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  12. jersey

    jersey livin' the dream

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    Or Occidental Petroleum...Yes, it was a loaded question to be fair Kerry.

    Look, filthy hands are grabbing at the loot made available by skeptical science. Carbon credits will eventually resurface, in my opinion, to offset off-shore untaxable income per US standards. Or to pay back Political favors (Solindra for example).

    We are limited to a specific time on this rock. Many feel man is capable of controlling all things, even nature. This is in error. Nature does not give a shit of our opinion. She will win.

    An ego check is needed by humans and Nature will eventually take care of the situation. A case in point, Yucutan peninsula, many believe a meteor struck in this region, long time back. Catastophic enviro damage ensued, but Nature cleansed itself. Without man's help...

    I could give a hoot about this crisis-of-choice and still respect Nature. Some will and some won't. And some will continue to believe man can manipulate Nature. This rock is estimated at 4.5 billion years, man been around arguable for what, 10-12k years. Check the ego at the door man.
     
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  13. KerryS

    KerryS Ignored Member

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    I said it before, I don't care one way or the other as I will be long gone before any side in this "discussion" can say told you so but I am a firm believer that man will screw things up so bad that our species will eliminate itself. As far as I am concerned we as a species are a natural disaster in slow motion.
     
  14. Alex MacDonald

    Alex MacDonald that's His Lordship, to you.....

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    Well..... lot longer actually, In his current iteration (defined as anatomically modern), homo sapiens has been around for between 200,000 and 100,000 years depending on which paleoanthropologist you ask.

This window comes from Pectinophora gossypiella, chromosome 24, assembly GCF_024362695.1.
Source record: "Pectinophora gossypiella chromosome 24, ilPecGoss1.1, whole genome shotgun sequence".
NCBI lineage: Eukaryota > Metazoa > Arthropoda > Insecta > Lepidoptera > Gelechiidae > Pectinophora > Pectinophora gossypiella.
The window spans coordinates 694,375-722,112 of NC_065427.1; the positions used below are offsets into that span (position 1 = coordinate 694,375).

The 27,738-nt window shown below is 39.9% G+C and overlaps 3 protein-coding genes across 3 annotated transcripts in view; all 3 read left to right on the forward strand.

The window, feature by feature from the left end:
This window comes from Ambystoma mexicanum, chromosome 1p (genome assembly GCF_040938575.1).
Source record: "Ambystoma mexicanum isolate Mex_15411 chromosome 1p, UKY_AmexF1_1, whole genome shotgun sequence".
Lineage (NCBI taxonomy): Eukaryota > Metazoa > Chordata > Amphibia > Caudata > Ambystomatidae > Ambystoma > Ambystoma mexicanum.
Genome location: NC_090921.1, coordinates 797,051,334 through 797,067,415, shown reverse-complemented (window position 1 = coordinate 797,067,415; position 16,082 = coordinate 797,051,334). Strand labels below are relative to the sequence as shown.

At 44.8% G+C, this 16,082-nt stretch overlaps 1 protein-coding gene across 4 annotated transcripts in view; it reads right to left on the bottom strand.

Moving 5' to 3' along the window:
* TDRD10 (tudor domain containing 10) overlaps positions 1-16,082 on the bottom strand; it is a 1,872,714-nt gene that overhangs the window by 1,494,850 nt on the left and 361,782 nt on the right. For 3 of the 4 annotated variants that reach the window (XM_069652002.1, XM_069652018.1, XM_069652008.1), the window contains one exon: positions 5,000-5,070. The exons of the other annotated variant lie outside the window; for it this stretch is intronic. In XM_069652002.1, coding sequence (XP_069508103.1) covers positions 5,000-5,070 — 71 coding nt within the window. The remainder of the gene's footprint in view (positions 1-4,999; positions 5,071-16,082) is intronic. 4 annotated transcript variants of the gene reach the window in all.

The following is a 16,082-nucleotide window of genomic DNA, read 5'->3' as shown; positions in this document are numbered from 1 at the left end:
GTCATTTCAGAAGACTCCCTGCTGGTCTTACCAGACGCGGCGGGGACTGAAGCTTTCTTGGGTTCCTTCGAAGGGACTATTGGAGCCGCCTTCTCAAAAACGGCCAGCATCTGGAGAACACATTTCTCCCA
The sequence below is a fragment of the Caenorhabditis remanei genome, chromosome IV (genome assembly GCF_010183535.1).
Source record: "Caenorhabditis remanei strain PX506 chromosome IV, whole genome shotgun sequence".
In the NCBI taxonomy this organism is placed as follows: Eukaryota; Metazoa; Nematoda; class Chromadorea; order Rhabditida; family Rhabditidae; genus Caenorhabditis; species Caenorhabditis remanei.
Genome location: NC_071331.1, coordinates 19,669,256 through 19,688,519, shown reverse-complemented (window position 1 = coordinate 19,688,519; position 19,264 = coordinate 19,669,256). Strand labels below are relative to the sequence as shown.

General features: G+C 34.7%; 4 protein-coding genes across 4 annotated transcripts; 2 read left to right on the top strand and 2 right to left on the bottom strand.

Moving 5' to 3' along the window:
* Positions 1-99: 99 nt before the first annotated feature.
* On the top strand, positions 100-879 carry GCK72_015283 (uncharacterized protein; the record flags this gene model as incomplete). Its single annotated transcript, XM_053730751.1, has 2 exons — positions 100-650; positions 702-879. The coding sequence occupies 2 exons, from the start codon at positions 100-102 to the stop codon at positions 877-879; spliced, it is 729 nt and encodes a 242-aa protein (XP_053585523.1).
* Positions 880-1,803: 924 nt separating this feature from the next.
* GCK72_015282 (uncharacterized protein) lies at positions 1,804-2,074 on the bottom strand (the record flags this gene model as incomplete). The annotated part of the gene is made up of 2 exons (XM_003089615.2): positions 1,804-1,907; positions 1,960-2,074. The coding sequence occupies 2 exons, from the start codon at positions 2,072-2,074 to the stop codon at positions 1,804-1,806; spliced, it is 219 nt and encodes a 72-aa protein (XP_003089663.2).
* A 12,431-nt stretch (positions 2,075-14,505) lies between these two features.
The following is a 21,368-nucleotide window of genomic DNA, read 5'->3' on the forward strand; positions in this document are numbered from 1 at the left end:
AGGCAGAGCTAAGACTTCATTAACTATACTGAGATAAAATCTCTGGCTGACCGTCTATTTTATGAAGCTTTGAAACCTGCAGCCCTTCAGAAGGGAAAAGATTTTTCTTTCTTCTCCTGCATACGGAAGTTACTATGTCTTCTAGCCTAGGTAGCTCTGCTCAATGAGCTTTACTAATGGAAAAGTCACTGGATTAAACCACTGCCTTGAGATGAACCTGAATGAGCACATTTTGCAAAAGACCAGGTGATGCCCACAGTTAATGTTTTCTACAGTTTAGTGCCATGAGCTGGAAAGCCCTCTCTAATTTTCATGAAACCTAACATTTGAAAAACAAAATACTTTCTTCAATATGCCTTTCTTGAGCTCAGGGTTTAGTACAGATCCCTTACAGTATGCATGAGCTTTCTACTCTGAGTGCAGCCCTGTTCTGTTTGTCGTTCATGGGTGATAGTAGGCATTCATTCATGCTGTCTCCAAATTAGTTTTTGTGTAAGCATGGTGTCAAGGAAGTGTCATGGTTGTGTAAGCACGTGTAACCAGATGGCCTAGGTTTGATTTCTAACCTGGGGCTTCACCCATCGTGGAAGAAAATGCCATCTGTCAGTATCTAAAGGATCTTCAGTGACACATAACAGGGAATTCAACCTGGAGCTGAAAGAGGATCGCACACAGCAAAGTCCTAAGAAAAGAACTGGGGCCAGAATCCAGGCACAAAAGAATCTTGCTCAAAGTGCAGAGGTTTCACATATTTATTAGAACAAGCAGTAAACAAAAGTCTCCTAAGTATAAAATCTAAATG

The Yucutan impact crater is fact, not belief. Said impact contributed to (along with places like the Siberian Traps, Deccan Traps and other supervolcano sites going nuclear as a result of the impact) which as we know, ended the Mesozoic era. the impact itself was not enough to cause worldwide mass extinction, and supervolcanoes have been more than once linked with mass extinctions (the largest of which appears to be the end-Permian, 252 million years ago with the planet losing 96% of marine species, and some 70% of land species.

    I'm sending along some links for those who want to learn a little more.
    http://www.ucmp.berkeley.edu/education/events/cowen1b.html

    http://www.astrobio.net/topic/origi...one-two-punch-caused-the-k-t-mass-extinction/

    there's been a bunch of other mass die-offs too, over time. When I think of this, I truly love George Carlin's monologue on global warming, where he says 98% of all life--ALL life on the planet is dead....."We didn't kill them all!".
     
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  15. FosterSpey

    FosterSpey New Member

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    Actually, I not only read the article, but I went to the references (faster than sending anything to the publisher—I’m surprised I wasn’t told to do so, because that is what I tell my students.) By doing so, I read some interesting stuff.